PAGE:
That’s real commitment to a place. The lifetime of Hamborn as a city was much shorter, however. After a decade of dramatic population growth, the village, which had only started to run a market in 1898, became a city in 1911. In 1929, its 132,000 inhabitants lost the fight against the all powerful neighbour and became part of Duisburg, initially as a conglomerate called Duisburg-Hamborn, but from 1935 simply as one of many districts of the city of Duisburg. Although many never accepted that state of things. Postcards were still printed with the line “Industriestadt Hamborn” (the example below dates from 1961, would you believe). Another city lost to the efficiency drive, like Rheydt on the other side of the river Rhine.

I borrowed the photo from the usual source, but we do in fact own a specimen of this postcard, and around 20 more. I've visited the attractions in the two frames at the top, but need to go back to see the old town hall and water tower in the one at the bottom left.

#lostcities series:

  1. Elberfeld / Wuppertal 1919 - 1961
  2. Strasbourg 1901 - 1908
  3. Minden 1903 - 1952
  4. Tangermünde 1888 - 1916
  5. Rheydt 1923 - 1935
  6. Königsberg 1935 - 1945
  7. Aachen 1936 - 1940
  8. Idar-Oberstein 1940 - 1962
  9. Bad Nauheim 1945 - 1972
  10. Würzburg 1961 - 1968

Saturday, April 03, 2021

flattening the Earth

Some thoughts on

Mercator: The man who mapped the planet
Nicholas Crane
Weidenfeld & Nicolson 2002 / Phoenix paperback 2003

The Mercator projection is everywhere these days, although some of us are aware that it is problematic because it inflates the size of countries further away from the equator, thus creating the wrong impression that South America is no bigger than Greenland, and Africa smaller than North America. Alternatives are available but rarely used.

The reason is, of course, Google maps. The Mercator projection is mathematically the simplest way of straightening a globe to make a flat map. You just use the longitude and latitude lines as an orthogonal coordinate system, as your x and y axes. So once you know coordinates of places, it is computationally extremely simple to create a flat map. Nothing wrong with that when you do that for a city map or even a small country, but when people use Mercator to (mis)represent the globe, as Royal Mail does, I come out in a rash.

Reading the biography of the man behind the projection, I learned that mathematical simplicity wasn’t his motivation. He had happily drawn heart-shaped maps of the world before, and he had produced much-coveted globes. The problem he set out to solve was based on the fact that sailors in his time navigated by compass bearing, i.e. the angle between their direction of travel and the measured direction of magnetic north. The simplest way to navigate would be to keep this bearing constant throughout. However, this isn’t the shortest route on a globe, and on most maps it isn’t a straight line. So, to Mercator, the attraction of the orthogonal projection was that the longitude lines will always be straight and vertical, so a route following compass bearing will always be at the same angle to them and thus also be a straight line. Simples.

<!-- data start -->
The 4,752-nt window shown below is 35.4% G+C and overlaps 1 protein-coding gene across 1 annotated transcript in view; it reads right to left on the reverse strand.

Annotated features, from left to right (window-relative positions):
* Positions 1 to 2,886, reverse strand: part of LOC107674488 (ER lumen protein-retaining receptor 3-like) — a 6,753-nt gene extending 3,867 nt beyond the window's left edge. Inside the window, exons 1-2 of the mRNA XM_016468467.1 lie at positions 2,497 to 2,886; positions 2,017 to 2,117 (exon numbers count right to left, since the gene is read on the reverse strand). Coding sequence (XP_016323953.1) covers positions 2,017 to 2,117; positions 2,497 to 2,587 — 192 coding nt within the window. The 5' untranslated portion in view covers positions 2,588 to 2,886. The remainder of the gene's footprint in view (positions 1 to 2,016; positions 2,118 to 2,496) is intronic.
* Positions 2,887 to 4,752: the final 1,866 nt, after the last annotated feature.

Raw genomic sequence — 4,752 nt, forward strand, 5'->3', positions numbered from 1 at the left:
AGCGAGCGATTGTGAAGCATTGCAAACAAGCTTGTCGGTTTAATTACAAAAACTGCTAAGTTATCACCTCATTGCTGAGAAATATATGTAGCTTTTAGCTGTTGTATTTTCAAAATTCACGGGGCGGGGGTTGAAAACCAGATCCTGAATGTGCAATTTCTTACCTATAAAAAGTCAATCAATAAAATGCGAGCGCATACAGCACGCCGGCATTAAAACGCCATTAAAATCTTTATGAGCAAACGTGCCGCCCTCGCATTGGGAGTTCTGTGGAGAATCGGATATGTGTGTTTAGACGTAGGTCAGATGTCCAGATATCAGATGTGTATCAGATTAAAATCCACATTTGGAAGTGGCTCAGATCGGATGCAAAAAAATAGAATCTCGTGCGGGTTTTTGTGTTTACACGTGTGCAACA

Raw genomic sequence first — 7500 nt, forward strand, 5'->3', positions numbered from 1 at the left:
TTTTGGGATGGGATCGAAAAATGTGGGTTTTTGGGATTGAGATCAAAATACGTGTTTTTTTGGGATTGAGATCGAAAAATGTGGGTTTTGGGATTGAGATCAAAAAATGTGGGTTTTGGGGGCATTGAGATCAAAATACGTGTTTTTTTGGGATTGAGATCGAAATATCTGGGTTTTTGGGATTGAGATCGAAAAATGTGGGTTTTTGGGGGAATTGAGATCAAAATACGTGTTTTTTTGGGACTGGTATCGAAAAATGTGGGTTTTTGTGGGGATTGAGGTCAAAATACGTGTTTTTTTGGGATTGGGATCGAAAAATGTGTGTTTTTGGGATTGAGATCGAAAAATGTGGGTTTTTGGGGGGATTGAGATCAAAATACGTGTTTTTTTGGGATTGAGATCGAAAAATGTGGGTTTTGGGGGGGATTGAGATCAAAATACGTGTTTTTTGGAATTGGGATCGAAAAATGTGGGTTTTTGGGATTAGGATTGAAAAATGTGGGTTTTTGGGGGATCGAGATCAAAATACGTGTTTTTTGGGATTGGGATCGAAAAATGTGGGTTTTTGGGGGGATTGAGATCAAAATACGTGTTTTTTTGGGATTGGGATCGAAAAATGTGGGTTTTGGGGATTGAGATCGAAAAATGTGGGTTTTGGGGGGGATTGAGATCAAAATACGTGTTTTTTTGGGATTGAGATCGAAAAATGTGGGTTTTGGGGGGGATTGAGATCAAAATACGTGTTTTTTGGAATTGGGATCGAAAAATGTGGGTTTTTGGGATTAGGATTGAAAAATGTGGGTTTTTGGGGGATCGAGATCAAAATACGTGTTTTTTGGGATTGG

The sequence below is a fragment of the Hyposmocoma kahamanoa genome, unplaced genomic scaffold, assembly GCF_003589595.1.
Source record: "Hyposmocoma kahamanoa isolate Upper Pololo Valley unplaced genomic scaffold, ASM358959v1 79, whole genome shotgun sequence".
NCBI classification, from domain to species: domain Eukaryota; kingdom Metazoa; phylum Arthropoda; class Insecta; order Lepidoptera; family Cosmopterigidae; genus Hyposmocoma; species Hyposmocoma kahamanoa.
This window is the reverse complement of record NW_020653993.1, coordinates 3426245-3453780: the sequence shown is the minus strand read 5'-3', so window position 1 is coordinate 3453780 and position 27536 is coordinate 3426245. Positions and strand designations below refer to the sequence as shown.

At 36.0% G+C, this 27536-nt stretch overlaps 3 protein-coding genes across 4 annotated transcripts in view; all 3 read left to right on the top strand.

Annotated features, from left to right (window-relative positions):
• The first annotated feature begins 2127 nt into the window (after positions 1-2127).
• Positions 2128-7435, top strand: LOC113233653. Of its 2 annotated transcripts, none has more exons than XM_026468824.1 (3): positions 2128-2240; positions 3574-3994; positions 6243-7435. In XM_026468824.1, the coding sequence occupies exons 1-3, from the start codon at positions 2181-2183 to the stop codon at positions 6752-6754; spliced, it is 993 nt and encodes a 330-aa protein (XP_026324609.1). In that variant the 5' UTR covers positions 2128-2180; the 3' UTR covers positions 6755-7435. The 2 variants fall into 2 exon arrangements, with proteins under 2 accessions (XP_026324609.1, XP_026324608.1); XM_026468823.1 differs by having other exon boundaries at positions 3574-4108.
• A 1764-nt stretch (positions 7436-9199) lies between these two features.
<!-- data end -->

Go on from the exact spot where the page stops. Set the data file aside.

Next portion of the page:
Born in 1512 as Gerard Kremer, the son of a cobbler latinised his name in line with humanist contemporaries such as Erasmus. His life of just over 80 years neatly falls into two halves, split by a near death experience courtesy of the Spanish Inquisition, after which he decided the Spanish Netherlands weren’t safe for him and settled in the small town of Duisburg on the other side of the river Rhine. Having grown up not too far from that place, which in the 20th century became a major centre of heavy industry complete with Europe’s largest inland harbour, I found it cute to read about the peace and quiet Mercator found in the town, where he completed most of the work that he is remembered for, including the first maps using his famous projection and the book of maps that gave us the word “atlas”.

His move was linked to plans to launch a university at Duisburg, which then fell through. The town later did get a university, which was founded in 1655 but dissolved in 1815. The modern university was set up in 1972 as a Gesamthochschule. In 1994 it was named Gerhard-Mercator-Universität, but in 2003 Mercator lost this honour again, as his university merged with the University of Essen.

Another irony is that, while Mercator mapped all of the known world, and even some speculative geographies that turned out to be fictional, such as a ring of islands surrounding the North Pole, he never left the boundaries of a map of the Rhineland area shown at the front of the book, which covers around 400 km by 600 km. (It amused me that this map prefacing a book about a map maker shows Cologne on the wrong side of the river Rhine. As Colonia is a Roman foundation, it’s not hard to remember that it belongs on the left bank.)

Crane published the biography in 2002, before Google maps started flooding the world with Mercator projections, but I was still a bit disappointed that the epilogue doesn’t even mention the perception problems it creates and the alternative projections that others have produced to create a fairer representation of the planet. The biography is available as an e-book but the paper version seems to have gone out of print, unfortunately. Mercator's 500th birthday in 2012 would have been an opportunity for a new edition both to celebrate his work and re-assess it in the brave new world of Google maps.